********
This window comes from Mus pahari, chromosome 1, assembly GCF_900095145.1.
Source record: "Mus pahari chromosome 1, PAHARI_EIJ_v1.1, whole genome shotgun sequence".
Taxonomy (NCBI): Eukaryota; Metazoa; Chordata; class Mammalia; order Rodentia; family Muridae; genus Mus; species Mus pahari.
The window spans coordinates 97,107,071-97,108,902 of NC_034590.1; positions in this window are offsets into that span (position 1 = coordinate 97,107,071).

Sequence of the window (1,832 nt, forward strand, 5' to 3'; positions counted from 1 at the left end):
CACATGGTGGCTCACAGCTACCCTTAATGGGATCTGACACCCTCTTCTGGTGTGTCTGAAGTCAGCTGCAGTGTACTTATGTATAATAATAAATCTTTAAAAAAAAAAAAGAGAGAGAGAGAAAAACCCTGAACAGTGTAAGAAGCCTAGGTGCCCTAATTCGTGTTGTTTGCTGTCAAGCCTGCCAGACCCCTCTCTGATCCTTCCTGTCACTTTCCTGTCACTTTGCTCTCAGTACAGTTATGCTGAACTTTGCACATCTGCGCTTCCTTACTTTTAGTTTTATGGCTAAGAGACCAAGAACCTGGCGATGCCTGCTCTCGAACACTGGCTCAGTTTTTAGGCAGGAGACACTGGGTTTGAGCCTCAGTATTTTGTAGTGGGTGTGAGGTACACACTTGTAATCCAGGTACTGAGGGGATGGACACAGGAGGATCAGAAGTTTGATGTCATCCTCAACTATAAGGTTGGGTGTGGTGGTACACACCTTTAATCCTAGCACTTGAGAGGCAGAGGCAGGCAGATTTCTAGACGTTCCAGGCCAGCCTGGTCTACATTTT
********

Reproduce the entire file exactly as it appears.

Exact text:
This window comes from Mus pahari, chromosome 1, assembly GCF_900095145.1.
Source record: "Mus pahari chromosome 1, PAHARI_EIJ_v1.1, whole genome shotgun sequence".
Taxonomy (NCBI): Eukaryota; Metazoa; Chordata; class Mammalia; order Rodentia; family Muridae; genus Mus; species Mus pahari.
The window spans coordinates 97,107,071-97,108,902 of NC_034590.1; positions in this window are offsets into that span (position 1 = coordinate 97,107,071).

Sequence of the window (1,832 nt, forward strand, 5' to 3'; positions counted from 1 at the left end):
CACATGGTGGCTCACAGCTACCCTTAATGGGATCTGACACCCTCTTCTGGTGTGTCTGAAGTCAGCTGCAGTGTACTTATGTATAATAATAAATCTTTAAAAAAAAAAAAGAGAGAGAGAGAAAAACCCTGAACAGTGTAAGAAGCCTAGGTGCCCTAATTCGTGTTGTTTGCTGTCAAGCCTGCCAGACCCCTCTCTGATCCTTCCTGTCACTTTCCTGTCACTTTGCTCTCAGTACAGTTATGCTGAACTTTGCACATCTGCGCTTCCTTACTTTTAGTTTTATGGCTAAGAGACCAAGAACCTGGCGATGCCTGCTCTCGAACACTGGCTCAGTTTTTAGGCAGGAGACACTGGGTTTGAGCCTCAGTATTTTGTAGTGGGTGTGAGGTACACACTTGTAATCCAGGTACTGAGGGGATGGACACAGGAGGATCAGAAGTTTGATGTCATCCTCAACTATAAGGTTGGGTGTGGTGGTACACACCTTTAATCCTAGCACTTGAGAGGCAGAGGCAGGCAGATTTCTAGACGTTCCAGGCCAGCCTGGTCTACATTTT